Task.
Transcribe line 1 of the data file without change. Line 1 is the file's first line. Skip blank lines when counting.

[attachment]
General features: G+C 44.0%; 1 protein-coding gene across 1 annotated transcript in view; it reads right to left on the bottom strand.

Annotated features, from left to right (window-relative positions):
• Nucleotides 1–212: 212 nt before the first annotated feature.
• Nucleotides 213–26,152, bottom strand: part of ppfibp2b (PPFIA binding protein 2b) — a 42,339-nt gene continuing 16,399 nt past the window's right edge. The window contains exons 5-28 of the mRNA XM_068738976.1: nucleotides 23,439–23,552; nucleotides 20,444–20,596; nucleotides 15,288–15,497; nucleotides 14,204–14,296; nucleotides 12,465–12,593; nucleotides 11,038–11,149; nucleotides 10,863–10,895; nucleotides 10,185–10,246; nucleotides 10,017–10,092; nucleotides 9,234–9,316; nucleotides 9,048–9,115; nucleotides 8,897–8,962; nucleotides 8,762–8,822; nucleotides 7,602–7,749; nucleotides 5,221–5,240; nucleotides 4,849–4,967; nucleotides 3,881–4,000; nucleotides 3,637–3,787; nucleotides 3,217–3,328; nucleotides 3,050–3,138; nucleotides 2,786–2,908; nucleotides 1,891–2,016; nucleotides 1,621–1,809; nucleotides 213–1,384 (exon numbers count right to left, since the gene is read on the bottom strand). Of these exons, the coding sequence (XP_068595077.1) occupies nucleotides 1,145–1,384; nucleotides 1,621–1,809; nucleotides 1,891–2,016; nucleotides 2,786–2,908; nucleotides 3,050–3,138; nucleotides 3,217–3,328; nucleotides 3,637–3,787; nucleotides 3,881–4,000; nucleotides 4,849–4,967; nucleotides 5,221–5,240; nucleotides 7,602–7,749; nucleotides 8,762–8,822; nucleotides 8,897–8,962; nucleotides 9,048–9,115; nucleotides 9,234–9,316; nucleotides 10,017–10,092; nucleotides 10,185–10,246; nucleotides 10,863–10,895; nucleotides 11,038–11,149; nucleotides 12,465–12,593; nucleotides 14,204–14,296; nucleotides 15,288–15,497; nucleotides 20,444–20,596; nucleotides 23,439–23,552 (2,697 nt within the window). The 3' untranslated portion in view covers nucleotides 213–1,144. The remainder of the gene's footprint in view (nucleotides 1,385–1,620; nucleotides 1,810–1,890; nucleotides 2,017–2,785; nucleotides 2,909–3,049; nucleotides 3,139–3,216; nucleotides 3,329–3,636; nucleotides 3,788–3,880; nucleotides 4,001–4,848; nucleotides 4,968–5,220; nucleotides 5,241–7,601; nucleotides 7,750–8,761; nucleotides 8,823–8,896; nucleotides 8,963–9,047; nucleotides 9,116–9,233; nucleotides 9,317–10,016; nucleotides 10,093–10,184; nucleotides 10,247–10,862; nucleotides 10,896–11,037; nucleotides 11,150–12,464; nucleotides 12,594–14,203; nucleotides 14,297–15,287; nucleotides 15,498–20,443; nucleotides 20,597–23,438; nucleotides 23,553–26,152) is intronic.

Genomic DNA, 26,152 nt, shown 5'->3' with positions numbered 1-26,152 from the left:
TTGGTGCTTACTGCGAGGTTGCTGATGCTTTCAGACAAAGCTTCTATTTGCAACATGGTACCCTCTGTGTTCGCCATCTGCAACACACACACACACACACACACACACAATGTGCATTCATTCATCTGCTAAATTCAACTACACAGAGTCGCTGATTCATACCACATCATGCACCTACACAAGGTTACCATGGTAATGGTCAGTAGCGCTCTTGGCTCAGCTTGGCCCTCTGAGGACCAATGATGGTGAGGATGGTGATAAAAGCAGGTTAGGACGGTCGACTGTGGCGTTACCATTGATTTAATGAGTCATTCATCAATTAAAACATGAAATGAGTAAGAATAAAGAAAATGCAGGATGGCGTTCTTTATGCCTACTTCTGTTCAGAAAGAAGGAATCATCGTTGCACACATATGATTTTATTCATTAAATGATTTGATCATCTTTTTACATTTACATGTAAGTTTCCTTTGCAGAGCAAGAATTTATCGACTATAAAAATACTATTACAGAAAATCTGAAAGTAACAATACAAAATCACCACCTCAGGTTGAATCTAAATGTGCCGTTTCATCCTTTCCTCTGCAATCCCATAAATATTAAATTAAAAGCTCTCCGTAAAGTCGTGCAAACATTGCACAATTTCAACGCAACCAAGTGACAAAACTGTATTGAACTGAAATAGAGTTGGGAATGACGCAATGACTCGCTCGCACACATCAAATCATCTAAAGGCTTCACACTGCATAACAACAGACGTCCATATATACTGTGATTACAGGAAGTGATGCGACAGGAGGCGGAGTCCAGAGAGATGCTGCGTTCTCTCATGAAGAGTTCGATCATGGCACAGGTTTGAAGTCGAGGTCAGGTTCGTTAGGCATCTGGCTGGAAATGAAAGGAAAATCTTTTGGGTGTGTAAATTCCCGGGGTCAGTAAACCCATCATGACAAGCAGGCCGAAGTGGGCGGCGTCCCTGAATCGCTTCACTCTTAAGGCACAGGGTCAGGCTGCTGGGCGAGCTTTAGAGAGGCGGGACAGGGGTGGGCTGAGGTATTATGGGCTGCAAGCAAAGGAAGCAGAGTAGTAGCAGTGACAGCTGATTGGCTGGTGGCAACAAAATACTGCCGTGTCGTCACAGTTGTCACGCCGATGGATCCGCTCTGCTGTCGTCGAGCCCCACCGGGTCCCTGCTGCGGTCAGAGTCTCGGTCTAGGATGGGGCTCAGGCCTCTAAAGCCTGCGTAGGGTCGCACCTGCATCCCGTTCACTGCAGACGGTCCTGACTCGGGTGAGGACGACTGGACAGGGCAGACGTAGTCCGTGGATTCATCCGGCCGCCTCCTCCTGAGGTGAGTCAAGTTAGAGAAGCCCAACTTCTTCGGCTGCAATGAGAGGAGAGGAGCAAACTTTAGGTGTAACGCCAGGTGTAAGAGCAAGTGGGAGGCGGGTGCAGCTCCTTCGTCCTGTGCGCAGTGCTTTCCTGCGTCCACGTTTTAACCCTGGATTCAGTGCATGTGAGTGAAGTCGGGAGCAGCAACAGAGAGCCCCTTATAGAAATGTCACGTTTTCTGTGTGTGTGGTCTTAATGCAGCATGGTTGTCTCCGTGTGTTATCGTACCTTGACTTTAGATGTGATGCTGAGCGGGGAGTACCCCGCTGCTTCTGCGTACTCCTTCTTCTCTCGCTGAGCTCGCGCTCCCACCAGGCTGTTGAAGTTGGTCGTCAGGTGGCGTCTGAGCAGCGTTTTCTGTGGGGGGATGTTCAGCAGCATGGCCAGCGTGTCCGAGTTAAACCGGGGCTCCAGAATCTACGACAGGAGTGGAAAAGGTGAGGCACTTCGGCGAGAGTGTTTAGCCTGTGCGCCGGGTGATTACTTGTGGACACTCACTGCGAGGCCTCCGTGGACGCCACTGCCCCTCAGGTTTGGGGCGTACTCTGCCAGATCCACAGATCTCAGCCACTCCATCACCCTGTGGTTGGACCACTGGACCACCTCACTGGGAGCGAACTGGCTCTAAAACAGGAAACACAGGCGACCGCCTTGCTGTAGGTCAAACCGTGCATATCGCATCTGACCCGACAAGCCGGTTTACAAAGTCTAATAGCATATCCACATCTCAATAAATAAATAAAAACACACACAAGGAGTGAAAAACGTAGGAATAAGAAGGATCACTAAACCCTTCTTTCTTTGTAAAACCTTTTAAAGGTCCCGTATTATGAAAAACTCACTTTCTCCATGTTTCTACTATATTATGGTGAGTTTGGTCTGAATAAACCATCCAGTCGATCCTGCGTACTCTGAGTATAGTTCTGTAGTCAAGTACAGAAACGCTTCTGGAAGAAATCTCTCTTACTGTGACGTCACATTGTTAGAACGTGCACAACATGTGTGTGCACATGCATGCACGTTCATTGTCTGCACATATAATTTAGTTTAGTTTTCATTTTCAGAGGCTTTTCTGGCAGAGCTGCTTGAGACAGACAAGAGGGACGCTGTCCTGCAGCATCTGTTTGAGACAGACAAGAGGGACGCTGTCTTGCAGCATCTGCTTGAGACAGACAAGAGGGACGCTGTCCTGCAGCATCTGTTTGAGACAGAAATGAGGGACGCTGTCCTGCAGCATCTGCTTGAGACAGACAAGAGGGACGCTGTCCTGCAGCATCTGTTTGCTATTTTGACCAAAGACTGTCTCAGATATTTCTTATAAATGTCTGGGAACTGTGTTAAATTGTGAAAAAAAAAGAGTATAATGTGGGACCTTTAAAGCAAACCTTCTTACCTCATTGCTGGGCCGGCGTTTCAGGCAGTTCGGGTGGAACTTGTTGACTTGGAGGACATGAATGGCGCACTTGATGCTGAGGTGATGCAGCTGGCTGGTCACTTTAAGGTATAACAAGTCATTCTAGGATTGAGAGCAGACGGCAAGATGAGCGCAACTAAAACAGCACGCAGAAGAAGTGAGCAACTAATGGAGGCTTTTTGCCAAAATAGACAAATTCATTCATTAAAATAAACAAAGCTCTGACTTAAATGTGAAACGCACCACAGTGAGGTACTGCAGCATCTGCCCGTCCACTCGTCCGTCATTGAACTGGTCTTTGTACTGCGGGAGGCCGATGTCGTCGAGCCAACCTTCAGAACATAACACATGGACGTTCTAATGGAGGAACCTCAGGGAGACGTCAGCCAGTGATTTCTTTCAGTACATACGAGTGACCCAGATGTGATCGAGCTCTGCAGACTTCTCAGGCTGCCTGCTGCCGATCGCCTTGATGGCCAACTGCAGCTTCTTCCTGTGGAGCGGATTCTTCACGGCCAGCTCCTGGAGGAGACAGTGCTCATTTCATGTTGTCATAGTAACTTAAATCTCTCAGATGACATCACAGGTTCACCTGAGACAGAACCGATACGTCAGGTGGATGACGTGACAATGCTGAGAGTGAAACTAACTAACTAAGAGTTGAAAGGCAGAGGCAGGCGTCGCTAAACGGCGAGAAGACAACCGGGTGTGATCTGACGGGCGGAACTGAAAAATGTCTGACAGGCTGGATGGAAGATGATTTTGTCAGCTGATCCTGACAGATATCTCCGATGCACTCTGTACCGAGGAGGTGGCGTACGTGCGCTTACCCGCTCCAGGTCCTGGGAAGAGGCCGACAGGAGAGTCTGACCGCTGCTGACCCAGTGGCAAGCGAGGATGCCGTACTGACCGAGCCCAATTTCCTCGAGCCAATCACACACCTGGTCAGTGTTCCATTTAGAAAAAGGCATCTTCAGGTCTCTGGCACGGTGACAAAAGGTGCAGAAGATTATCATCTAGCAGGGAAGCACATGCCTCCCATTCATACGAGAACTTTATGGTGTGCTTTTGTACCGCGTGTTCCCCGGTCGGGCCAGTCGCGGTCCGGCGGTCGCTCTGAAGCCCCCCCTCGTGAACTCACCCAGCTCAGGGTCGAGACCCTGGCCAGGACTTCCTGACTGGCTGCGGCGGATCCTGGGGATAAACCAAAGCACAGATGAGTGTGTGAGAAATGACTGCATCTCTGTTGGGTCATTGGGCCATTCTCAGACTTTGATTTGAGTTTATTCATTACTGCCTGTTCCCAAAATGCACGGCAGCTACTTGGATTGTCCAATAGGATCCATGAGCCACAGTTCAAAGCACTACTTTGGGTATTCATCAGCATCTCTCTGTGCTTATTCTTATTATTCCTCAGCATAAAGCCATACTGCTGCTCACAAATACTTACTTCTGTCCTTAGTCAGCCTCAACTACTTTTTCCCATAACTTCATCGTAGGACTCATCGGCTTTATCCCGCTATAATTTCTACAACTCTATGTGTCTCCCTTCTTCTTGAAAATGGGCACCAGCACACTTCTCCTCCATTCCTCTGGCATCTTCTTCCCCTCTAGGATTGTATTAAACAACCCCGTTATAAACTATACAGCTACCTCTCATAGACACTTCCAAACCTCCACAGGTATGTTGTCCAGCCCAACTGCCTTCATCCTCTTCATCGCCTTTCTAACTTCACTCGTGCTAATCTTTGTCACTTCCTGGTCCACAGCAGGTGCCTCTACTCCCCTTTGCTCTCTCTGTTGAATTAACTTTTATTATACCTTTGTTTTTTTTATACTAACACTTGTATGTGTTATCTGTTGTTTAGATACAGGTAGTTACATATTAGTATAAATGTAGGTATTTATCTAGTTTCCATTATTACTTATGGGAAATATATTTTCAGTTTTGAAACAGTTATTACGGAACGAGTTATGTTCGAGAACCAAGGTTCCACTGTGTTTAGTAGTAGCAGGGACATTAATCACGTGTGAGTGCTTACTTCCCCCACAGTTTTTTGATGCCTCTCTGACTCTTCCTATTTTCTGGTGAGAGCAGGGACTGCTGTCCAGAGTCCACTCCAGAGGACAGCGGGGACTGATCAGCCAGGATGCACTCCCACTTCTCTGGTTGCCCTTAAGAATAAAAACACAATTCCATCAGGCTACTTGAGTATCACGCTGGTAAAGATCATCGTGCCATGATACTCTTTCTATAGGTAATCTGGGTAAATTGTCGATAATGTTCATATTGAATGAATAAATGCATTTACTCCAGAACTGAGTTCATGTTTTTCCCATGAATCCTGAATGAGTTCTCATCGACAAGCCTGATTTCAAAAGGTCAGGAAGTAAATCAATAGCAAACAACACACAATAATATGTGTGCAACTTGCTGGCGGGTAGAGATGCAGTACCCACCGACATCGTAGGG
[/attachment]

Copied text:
General features: G+C 44.0%; 1 protein-coding gene across 1 annotated transcript in view; it reads right to left on the bottom strand.